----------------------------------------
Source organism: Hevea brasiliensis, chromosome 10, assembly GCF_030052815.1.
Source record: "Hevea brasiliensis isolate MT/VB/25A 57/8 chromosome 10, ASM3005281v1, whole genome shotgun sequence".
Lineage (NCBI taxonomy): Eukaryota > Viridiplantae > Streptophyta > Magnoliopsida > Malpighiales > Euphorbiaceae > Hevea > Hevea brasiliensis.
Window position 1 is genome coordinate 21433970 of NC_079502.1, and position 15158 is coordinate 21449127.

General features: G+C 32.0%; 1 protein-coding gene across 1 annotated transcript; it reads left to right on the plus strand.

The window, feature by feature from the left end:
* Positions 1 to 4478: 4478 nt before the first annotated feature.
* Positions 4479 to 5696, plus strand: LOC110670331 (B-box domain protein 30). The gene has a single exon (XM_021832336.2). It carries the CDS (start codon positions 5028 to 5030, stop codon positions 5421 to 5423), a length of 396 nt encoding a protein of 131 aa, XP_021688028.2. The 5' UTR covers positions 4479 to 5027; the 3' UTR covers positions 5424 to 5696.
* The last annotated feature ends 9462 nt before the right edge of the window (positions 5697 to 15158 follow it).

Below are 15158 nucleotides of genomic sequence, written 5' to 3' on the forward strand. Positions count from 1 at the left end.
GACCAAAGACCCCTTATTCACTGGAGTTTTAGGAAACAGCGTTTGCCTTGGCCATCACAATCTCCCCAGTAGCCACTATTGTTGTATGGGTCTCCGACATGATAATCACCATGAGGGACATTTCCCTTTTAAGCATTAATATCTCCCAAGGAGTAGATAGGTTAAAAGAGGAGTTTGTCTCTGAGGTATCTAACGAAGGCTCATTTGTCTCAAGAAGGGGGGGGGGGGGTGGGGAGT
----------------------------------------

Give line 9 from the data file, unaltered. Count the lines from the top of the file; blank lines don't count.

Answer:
* The last annotated feature ends 9462 nt before the right edge of the window (positions 5697 to 15158 follow it).